A woman had to be flown to a nearby trauma center after she was struck by a vehicle on Main Street in Falconer late yesterday.
Chautauqua County Sheriff's dispatchers say Falconer fire rescue crews were called to the scene about 4:30. The unidentified woman, who was walking at the time, was taken to a staging area to be flown to the hospital. No other information was available Monday morning.
Four people suffered serious injuries when a Jeep Waggoner struck a skid-steer vehicle from behind on Route 430 in the town of Chautauqua early last Friday night.
Sheriff's deputies say 33 year-old Larry Houser of Westfield was northbound in his Jeep about 5:45 PM when he came upon the Skid Steer, which was traveling in the same direction. However, officers say the operator of the skid steer, 40 year-old John Weaver of Lineville, Pennsylvania, went to make a left turn into a driveway, and was struck from behind by Houser's Jeep.
Deputies say Weaver was flown by Starlight to UPMC Hamot in Erie, Pennsylvania. In addition, his passenger, 22 year-old John Baker of Mayville, along with Houser and his passenger, 28 year-old Tony Long of Mayville were all taken by ambulance to Hamot for their injuries. No charges have been filed.
Despite a number of fiscal challenges, the city of Jamestown has been able to retain it's good credit rating for another year.
That from Mayor Sam Teresi, who recently reported to the city council that Standard-and-Poor's let them know last week that their rating remained an A-Minus. Teresi adds that S-and-P also gave Jamestown a "stable outlook." He says it helps not only the city borrow money at a lower interest rate, but the Board of Public Utilities also.
Teresi thanked Standard-and-Poor's for it's confidence in the city and thanked others on his administrative team for preserving their bond rating at an "A" level. He specifically named four people, led by Comptroller Joe Bellitto, City Administrative Services Directors Todd Thomas and the retired James Olson and Corporation Counsel Marilyn Fiore-Lehman.
Teresi says keeping a good bond rating in New York faces challenges, including never ending mandates handed down by New York state, and having to deal with the state's 2% property tax cap..
In New York state government news, Governor Andrew Cuomo has settled on a traditional state of the state address after shaking things up last year.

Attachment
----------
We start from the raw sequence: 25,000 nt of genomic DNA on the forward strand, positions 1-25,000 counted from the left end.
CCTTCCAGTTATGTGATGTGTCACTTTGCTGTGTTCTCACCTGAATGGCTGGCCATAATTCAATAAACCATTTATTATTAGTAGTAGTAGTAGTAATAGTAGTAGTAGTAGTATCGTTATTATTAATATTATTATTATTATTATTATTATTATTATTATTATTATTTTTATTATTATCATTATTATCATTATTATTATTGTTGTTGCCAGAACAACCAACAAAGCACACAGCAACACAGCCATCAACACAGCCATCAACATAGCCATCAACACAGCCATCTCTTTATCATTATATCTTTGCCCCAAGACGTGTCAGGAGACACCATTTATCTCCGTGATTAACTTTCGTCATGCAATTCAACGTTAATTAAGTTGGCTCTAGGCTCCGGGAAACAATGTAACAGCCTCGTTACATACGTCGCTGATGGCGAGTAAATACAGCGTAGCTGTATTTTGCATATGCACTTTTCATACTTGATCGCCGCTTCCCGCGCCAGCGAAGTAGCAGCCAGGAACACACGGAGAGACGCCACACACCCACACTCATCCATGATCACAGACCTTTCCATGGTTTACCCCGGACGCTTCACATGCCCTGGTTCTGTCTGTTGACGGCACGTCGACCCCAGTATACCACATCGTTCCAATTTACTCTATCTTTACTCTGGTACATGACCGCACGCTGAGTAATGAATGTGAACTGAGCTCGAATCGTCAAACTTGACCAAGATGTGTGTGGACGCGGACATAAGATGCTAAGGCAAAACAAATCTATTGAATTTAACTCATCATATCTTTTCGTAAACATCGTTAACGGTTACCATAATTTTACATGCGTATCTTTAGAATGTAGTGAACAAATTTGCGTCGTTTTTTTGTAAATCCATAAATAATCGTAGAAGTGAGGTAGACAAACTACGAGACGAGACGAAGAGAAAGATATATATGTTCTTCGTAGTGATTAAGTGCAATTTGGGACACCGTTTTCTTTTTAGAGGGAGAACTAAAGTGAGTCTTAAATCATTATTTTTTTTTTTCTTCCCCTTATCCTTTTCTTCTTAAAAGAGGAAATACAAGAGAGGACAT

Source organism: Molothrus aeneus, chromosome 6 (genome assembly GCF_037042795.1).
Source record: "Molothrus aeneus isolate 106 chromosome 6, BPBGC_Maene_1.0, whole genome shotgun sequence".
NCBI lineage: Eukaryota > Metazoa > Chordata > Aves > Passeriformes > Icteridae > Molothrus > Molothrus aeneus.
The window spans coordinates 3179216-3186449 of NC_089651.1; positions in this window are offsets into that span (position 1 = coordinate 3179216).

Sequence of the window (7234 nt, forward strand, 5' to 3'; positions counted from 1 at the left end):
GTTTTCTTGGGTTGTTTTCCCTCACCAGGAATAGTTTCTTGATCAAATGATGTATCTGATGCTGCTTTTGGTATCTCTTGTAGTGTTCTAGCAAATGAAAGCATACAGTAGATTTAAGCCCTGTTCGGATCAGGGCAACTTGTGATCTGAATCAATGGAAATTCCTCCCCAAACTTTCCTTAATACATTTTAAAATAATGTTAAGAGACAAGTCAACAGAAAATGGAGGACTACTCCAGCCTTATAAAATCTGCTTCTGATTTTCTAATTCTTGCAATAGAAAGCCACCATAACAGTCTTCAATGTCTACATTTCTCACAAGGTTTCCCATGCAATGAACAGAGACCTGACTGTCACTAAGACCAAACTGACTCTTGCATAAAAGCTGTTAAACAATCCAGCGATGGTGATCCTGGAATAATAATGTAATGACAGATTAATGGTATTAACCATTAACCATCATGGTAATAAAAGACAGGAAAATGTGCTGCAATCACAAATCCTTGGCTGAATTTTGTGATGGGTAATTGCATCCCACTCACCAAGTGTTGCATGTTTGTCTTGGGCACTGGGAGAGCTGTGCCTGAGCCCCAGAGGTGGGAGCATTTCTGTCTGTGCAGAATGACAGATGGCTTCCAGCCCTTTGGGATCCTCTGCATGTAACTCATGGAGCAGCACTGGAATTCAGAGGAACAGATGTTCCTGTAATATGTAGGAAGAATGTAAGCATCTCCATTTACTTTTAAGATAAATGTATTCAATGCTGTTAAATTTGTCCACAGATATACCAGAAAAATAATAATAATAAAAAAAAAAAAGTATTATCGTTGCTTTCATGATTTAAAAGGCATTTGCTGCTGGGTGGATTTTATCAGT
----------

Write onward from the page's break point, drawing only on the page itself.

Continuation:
The Democratic governor plans to deliver his speech before lawmakers in Albany on January 3rd, the first day of the 2018 legislative session. Last year, following a period of tense relations with lawmakers, Cuomo took the state of the state on the road, with a series of speeches around the state.
Cuomo will use the speech to lay out his agenda for 2018. Meanwhile, Democratic Assemblyman Luis Sepulveda has introduced legislation to allow young immigrants brought into the country illegally as children to keep their driver's licenses after the federal program protecting them from deportation ends in 2018.
Temporary repairs were made by late Saturday on a major water main break in the heart of downtown Jamestown.
Board of Public Utilities Water Division crews were called to the scene at the corner of Third and North Main Streets about 8 AM Saturday and found water flowing from the break.
BPU Spokeswoman Becky Robbins says they received several calls about water in the street, and a couple of flooded basements. The water was reportedly running downhill from Third Street to Harrison Street in Brooklyn Square.
Robbins says water pressure was very low in the city until repairs were made by the afternoon. There was discolored water in the system through mid-day Sunday.
Governor Cuomo's office is defending the administration's hiring practices amid scrutiny by the FBI.
The Albany Times-Union reports Friday that FBI investigators have questioned people who were hired to work for the governor, but who on paper were listed as working for other state agencies. That's a move that makes the Democrat's staff and budget look smaller than they really are.
Cuomo spokesman Rich Azzopardi confirmed Friday that the administration received a subpoena months ago and has cooperated by providing documents. Azzopardi called the investigation a "charade."
U.S. Senator Charles Schumer wrapped up another tour late last week of New York's 62 counties with a call for greater federal help for the state's craft beer industry.
The Democrat visited a Columbia County brewery to discuss efforts to add New York to a list of states eligible for a crop insurance program for farmers who grow malt barley. Schumer says malt barley is a risky proposition in New York. He says that giving New York farmers greater crop insurance options will encourage more farmers to grow it.
Demand for locally grown malt barley is expected to increase as brewers look for local ingredients to use in their beer. Friday's visit to Columbia County, east of Albany, makes this the 19th year Schumer has visited each of the state's counties.